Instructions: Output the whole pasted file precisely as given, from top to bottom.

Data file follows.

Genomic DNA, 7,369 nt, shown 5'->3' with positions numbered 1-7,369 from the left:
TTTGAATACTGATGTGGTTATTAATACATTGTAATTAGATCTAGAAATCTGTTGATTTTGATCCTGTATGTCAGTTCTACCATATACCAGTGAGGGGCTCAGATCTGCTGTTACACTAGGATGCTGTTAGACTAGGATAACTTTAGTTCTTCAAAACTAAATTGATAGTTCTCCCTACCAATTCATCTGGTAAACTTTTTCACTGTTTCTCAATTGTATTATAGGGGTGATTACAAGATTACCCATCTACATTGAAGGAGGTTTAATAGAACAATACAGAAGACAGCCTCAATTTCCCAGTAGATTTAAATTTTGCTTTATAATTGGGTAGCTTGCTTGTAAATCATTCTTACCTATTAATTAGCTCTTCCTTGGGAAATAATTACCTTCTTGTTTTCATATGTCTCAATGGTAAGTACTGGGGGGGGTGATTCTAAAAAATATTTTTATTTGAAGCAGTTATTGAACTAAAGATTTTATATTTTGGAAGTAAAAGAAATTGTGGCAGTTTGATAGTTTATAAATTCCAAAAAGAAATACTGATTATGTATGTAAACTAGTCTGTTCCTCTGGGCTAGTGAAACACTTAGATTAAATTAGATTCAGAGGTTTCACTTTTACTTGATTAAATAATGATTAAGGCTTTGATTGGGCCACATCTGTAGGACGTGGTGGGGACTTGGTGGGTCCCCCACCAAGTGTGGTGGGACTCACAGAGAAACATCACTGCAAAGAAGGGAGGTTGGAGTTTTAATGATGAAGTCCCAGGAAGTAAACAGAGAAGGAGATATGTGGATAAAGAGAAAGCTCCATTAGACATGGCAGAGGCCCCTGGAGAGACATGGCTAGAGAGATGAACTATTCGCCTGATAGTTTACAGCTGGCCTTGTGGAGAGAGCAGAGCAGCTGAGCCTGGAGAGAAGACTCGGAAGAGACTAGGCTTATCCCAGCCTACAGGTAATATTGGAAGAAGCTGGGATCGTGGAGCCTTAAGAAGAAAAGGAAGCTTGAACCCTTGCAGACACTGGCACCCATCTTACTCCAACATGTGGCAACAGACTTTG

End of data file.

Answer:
Genomic DNA, 7,369 nt, shown 5'->3' with positions numbered 1-7,369 from the left:
TTTGAATACTGATGTGGTTATTAATACATTGTAATTAGATCTAGAAATCTGTTGATTTTGATCCTGTATGTCAGTTCTACCATATACCAGTGAGGGGCTCAGATCTGCTGTTACACTAGGATGCTGTTAGACTAGGATAACTTTAGTTCTTCAAAACTAAATTGATAGTTCTCCCTACCAATTCATCTGGTAAACTTTTTCACTGTTTCTCAATTGTATTATAGGGGTGATTACAAGATTACCCATCTACATTGAAGGAGGTTTAATAGAACAATACAGAAGACAGCCTCAATTTCCCAGTAGATTTAAATTTTGCTTTATAATTGGGTAGCTTGCTTGTAAATCATTCTTACCTATTAATTAGCTCTTCCTTGGGAAATAATTACCTTCTTGTTTTCATATGTCTCAATGGTAAGTACTGGGGGGGGTGATTCTAAAAAATATTTTTATTTGAAGCAGTTATTGAACTAAAGATTTTATATTTTGGAAGTAAAAGAAATTGTGGCAGTTTGATAGTTTATAAATTCCAAAAAGAAATACTGATTATGTATGTAAACTAGTCTGTTCCTCTGGGCTAGTGAAACACTTAGATTAAATTAGATTCAGAGGTTTCACTTTTACTTGATTAAATAATGATTAAGGCTTTGATTGGGCCACATCTGTAGGACGTGGTGGGGACTTGGTGGGTCCCCCACCAAGTGTGGTGGGACTCACAGAGAAACATCACTGCAAAGAAGGGAGGTTGGAGTTTTAATGATGAAGTCCCAGGAAGTAAACAGAGAAGGAGATATGTGGATAAAGAGAAAGCTCCATTAGACATGGCAGAGGCCCCTGGAGAGACATGGCTAGAGAGATGAACTATTCGCCTGATAGTTTACAGCTGGCCTTGTGGAGAGAGCAGAGCAGCTGAGCCTGGAGAGAAGACTCGGAAGAGACTAGGCTTATCCCAGCCTACAGGTAATATTGGAAGAAGCTGGGATCGTGGAGCCTTAAGAAGAAAAGGAAGCTTGAACCCTTGCAGACACTGGCACCCATCTTACTCCAACATGTGGCAACAGACTTTG